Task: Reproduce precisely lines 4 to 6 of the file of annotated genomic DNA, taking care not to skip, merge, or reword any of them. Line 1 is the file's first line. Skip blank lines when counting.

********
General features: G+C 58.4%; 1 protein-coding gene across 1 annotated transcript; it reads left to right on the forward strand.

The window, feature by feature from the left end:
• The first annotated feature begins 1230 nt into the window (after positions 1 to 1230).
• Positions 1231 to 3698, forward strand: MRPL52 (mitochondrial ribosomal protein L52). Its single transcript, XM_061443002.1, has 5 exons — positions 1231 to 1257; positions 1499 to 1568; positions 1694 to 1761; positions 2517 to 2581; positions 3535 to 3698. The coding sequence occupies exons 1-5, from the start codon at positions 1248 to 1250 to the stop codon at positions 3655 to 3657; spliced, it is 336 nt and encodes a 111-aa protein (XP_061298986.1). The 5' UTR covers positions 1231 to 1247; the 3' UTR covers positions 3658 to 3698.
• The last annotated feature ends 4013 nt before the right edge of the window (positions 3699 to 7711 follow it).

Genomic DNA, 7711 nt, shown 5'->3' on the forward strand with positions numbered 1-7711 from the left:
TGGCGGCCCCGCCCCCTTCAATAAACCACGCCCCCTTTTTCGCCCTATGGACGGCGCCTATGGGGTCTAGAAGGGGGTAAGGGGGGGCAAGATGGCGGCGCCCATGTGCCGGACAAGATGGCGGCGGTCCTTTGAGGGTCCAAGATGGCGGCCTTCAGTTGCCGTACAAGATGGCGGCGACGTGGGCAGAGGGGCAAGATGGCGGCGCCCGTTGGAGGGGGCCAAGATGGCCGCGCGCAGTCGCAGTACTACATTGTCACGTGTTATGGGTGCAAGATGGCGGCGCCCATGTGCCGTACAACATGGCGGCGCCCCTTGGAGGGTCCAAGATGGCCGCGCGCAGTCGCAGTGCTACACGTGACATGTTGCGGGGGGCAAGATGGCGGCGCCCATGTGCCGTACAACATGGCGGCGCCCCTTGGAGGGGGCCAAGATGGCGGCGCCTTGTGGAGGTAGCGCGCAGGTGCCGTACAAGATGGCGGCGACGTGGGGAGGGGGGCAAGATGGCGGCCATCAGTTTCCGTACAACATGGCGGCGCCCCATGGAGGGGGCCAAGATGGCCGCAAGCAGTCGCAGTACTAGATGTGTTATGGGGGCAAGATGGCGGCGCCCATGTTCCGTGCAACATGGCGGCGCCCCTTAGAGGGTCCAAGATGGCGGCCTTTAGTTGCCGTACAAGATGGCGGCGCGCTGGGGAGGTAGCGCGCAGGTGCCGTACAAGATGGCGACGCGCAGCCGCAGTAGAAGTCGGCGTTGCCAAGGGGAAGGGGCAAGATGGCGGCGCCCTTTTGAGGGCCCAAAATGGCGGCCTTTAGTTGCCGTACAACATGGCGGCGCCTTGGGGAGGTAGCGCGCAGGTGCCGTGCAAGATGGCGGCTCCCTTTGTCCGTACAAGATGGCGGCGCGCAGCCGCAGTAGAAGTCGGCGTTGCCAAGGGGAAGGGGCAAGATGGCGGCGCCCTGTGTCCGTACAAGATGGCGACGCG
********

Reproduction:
• Positions 1231 to 3698, forward strand: MRPL52 (mitochondrial ribosomal protein L52). Its single transcript, XM_061443002.1, has 5 exons — positions 1231 to 1257; positions 1499 to 1568; positions 1694 to 1761; positions 2517 to 2581; positions 3535 to 3698. The coding sequence occupies exons 1-5, from the start codon at positions 1248 to 1250 to the stop codon at positions 3655 to 3657; spliced, it is 336 nt and encodes a 111-aa protein (XP_061298986.1). The 5' UTR covers positions 1231 to 1247; the 3' UTR covers positions 3658 to 3698.
• The last annotated feature ends 4013 nt before the right edge of the window (positions 3699 to 7711 follow it).

Genomic DNA, 7711 nt, shown 5'->3' on the forward strand with positions numbered 1-7711 from the left: